What Your Business Should Know About Employment Credit Checks
A credit report can provide your company with a lot of potentially useful information about a prospective employee. For instance, it can help you verify an applicant’s name, address, and other identifying information. It can also help you determine if an applicant is responsible with money, which may be important to know if you’re hiring that person for a role that involves handling cash. Let’s take a look at other information that might be important before you conduct an employment credit check.
Is a Credit Check Necessary?
Employment credit checks are most commonly used for those who are applying for positions of authority within your company. They should also be used for those who may run a cash register, make deposits, or otherwise have control over your firm’s money.
Do You Have the Authority to Conduct an Employment Credit Check?
Local, state, or federal regulations may limit your ability to run a credit check on an applicant. In some cases, it may not be possible to do so until after a job offer has been made to that person. It’s also important to note that you can only take this step with the written consent of the individual you are learning more about. It may be in your best interest to consult with legal counsel prior to obtaining a copy of a candidate’s personal information.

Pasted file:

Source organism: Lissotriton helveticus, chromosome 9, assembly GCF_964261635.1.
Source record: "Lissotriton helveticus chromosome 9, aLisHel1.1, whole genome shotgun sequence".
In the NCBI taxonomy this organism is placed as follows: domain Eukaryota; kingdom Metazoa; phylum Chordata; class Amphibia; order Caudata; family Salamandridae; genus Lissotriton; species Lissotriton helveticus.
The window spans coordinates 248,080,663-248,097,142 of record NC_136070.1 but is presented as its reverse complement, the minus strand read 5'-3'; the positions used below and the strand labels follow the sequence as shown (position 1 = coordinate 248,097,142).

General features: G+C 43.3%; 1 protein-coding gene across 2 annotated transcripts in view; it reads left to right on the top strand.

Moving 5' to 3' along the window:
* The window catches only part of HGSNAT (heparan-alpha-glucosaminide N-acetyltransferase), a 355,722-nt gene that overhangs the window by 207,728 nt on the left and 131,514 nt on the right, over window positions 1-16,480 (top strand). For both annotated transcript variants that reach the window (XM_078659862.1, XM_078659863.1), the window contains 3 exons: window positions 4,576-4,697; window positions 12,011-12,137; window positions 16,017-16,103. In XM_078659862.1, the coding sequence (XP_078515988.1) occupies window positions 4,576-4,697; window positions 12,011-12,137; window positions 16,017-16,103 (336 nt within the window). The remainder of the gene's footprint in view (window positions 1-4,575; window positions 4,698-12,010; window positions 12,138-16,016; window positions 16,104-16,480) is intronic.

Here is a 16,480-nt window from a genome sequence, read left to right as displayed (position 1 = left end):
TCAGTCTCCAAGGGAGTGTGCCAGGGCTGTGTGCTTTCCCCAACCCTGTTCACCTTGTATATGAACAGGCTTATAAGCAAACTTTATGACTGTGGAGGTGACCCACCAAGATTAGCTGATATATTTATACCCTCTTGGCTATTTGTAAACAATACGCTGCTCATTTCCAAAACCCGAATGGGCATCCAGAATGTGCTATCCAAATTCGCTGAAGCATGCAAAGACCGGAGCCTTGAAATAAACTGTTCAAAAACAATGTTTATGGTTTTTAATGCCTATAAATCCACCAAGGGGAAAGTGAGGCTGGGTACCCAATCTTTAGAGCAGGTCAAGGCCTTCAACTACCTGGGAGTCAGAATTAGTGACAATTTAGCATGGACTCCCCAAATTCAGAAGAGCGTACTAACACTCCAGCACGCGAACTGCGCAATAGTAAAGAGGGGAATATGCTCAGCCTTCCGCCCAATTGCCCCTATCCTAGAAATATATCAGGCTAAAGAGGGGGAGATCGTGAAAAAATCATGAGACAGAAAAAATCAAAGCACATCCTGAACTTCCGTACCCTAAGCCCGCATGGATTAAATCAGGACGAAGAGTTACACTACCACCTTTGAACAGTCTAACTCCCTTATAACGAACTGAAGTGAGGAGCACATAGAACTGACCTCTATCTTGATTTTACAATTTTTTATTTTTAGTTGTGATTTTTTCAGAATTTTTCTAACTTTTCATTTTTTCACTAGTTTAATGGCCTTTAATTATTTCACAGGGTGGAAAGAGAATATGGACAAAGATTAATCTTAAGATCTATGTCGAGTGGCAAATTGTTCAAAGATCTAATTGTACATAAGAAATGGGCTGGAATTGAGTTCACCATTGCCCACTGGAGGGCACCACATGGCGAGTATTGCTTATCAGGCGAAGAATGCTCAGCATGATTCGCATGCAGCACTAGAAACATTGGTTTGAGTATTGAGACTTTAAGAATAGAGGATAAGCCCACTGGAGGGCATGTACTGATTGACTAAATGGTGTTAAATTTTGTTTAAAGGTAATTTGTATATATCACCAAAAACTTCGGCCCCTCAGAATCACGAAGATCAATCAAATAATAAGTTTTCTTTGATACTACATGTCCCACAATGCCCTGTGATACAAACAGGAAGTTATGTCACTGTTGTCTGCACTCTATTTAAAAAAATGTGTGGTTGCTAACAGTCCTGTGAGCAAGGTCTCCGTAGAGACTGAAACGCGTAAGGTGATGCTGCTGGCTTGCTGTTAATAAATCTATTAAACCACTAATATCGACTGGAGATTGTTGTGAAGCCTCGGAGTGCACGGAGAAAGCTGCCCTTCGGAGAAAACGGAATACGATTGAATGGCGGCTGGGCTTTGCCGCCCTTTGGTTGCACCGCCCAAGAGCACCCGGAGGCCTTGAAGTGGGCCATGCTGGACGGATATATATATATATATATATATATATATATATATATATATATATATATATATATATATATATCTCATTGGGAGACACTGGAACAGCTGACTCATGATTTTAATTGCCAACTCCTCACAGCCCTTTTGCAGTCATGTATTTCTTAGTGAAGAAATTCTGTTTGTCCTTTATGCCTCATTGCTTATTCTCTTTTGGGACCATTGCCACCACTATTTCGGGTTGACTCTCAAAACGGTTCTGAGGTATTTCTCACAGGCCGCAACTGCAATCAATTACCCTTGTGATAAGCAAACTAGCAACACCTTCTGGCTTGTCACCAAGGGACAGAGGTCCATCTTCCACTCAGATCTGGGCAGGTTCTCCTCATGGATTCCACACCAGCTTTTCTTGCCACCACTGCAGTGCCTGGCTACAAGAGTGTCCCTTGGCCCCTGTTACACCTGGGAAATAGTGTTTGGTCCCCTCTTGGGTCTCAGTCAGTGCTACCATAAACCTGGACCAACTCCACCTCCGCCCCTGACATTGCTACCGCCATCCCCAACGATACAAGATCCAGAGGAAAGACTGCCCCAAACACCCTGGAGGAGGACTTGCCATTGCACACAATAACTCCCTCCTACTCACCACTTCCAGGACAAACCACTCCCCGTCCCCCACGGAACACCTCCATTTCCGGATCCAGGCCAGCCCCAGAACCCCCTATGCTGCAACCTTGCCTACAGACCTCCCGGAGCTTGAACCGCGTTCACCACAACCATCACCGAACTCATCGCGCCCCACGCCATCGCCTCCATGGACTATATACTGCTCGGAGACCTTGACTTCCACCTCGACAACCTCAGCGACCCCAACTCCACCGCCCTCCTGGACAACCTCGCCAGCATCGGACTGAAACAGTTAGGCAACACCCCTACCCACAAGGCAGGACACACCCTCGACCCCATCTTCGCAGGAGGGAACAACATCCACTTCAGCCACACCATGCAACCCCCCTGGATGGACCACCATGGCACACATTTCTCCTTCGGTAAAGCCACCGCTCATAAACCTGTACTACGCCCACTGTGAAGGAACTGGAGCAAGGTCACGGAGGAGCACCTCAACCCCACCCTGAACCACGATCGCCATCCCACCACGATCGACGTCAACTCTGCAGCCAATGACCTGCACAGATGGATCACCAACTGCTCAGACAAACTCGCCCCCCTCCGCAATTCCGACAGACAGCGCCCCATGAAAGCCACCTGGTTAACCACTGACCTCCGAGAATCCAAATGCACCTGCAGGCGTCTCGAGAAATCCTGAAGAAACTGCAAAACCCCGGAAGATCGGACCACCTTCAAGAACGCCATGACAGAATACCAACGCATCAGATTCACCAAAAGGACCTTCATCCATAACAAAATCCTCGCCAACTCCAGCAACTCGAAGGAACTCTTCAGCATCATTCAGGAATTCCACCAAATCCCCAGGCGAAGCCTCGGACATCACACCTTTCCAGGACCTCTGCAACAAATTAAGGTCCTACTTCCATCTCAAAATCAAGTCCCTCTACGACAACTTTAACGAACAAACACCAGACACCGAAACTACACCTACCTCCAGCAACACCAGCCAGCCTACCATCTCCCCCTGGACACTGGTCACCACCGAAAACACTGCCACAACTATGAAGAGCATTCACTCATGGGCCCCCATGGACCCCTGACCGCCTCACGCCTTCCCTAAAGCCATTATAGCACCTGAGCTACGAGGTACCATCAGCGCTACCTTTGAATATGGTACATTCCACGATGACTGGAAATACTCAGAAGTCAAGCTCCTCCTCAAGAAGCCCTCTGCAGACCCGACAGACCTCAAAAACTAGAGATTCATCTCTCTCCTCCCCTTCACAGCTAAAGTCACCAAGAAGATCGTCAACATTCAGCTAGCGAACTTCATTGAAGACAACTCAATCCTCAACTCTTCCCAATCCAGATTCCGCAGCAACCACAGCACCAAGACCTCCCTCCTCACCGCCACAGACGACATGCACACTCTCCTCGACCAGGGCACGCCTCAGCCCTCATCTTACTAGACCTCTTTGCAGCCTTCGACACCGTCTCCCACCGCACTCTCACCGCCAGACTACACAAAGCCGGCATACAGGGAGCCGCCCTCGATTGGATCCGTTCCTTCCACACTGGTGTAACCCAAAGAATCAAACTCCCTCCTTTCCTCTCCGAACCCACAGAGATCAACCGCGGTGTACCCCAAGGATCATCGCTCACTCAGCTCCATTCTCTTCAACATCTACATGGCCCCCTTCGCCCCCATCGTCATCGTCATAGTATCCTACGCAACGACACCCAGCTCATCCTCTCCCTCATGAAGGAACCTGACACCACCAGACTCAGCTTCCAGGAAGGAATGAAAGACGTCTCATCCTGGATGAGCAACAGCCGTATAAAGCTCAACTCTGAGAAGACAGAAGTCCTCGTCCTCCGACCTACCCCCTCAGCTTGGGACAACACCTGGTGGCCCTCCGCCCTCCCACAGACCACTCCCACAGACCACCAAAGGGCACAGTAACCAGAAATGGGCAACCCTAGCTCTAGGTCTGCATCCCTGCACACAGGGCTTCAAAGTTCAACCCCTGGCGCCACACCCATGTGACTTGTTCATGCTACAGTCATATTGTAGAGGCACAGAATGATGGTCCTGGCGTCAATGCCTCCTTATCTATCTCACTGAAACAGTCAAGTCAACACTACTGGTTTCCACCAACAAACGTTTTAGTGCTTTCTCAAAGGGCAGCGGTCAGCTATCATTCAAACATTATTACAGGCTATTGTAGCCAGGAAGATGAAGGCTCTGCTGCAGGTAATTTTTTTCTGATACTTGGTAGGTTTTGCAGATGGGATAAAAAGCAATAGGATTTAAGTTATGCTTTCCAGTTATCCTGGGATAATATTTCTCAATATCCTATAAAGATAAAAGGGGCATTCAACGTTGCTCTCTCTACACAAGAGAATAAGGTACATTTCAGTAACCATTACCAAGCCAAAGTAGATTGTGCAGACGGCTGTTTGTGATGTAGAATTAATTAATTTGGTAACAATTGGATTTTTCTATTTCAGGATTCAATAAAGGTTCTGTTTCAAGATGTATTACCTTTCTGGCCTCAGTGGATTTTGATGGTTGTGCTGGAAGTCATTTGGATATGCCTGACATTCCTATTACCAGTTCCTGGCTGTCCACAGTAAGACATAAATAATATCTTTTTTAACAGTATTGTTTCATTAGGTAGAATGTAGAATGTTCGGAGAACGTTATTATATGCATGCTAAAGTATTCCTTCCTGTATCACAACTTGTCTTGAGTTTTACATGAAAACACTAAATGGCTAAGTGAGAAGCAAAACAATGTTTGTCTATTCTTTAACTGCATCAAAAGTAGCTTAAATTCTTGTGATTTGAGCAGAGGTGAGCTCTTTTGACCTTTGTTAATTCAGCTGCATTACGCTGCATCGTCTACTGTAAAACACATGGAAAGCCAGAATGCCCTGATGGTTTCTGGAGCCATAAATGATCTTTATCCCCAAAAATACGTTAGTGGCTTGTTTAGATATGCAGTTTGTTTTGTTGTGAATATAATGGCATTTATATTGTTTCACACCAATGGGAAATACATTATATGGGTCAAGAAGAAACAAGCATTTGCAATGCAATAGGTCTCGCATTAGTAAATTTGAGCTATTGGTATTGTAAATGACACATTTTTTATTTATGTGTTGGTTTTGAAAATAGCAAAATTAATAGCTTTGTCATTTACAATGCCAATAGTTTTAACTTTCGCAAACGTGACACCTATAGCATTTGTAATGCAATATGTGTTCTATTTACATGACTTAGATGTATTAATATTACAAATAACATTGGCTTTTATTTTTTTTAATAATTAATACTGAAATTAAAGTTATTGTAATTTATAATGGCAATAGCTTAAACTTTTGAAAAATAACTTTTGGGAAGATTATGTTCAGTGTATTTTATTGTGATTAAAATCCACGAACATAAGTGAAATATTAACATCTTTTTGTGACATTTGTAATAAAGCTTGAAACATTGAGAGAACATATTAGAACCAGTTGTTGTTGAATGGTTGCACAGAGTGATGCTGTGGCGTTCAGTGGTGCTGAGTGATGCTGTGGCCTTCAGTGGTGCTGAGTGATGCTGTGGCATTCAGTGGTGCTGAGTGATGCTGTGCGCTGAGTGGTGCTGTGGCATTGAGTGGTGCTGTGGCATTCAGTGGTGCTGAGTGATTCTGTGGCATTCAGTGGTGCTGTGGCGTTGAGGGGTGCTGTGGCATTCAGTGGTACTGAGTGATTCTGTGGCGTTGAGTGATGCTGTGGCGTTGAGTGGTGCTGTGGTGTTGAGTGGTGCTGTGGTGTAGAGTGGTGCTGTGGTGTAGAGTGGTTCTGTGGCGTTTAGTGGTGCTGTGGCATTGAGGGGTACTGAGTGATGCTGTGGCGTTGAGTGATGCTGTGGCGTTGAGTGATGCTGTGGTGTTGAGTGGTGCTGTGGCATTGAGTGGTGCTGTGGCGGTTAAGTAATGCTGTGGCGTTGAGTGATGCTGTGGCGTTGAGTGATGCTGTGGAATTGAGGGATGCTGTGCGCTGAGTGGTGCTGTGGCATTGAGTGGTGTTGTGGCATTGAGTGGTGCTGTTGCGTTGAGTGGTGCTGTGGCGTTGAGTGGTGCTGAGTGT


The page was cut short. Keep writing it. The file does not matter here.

What Happens If the Credit Check Is the Basis for an Adverse Action?
Let’s say that a credit check reveals that an applicant could pose a security risk if he or she is hired. In such a scenario, you must let that person know that this was the reason why he or she was not chosen for a given position. Furthermore, you must provide a copy of the report that you obtained as well as who provided the information that you gleaned from it.
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